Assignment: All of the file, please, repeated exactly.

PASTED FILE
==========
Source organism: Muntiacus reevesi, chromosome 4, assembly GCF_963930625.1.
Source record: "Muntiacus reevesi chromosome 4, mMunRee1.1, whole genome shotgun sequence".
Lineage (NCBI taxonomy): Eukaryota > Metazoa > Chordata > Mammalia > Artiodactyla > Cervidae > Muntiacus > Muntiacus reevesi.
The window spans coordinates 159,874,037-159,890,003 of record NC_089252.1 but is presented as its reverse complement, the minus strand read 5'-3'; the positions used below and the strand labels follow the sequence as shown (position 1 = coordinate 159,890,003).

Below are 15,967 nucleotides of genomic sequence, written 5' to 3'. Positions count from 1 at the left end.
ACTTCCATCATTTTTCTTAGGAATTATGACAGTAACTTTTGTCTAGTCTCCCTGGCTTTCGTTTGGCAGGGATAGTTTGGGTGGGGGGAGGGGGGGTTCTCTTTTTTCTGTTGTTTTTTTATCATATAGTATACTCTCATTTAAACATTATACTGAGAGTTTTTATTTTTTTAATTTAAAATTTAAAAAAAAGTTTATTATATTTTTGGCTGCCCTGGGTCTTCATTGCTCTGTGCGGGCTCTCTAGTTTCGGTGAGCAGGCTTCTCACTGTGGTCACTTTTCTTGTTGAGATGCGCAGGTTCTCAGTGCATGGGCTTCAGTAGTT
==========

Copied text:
Source organism: Muntiacus reevesi, chromosome 4, assembly GCF_963930625.1.
Source record: "Muntiacus reevesi chromosome 4, mMunRee1.1, whole genome shotgun sequence".
Lineage (NCBI taxonomy): Eukaryota > Metazoa > Chordata > Mammalia > Artiodactyla > Cervidae > Muntiacus > Muntiacus reevesi.
The window spans coordinates 159,874,037-159,890,003 of record NC_089252.1 but is presented as its reverse complement, the minus strand read 5'-3'; the positions used below and the strand labels follow the sequence as shown (position 1 = coordinate 159,890,003).

Below are 15,967 nucleotides of genomic sequence, written 5' to 3'. Positions count from 1 at the left end.
ACTTCCATCATTTTTCTTAGGAATTATGACAGTAACTTTTGTCTAGTCTCCCTGGCTTTCGTTTGGCAGGGATAGTTTGGGTGGGGGGAGGGGGGGTTCTCTTTTTTCTGTTGTTTTTTTATCATATAGTATACTCTCATTTAAACATTATACTGAGAGTTTTTATTTTTTTAATTTAAAATTTAAAAAAAAGTTTATTATATTTTTGGCTGCCCTGGGTCTTCATTGCTCTGTGCGGGCTCTCTAGTTTCGGTGAGCAGGCTTCTCACTGTGGTCACTTTTCTTGTTGAGATGCGCAGGTTCTCAGTGCATGGGCTTCAGTAGTT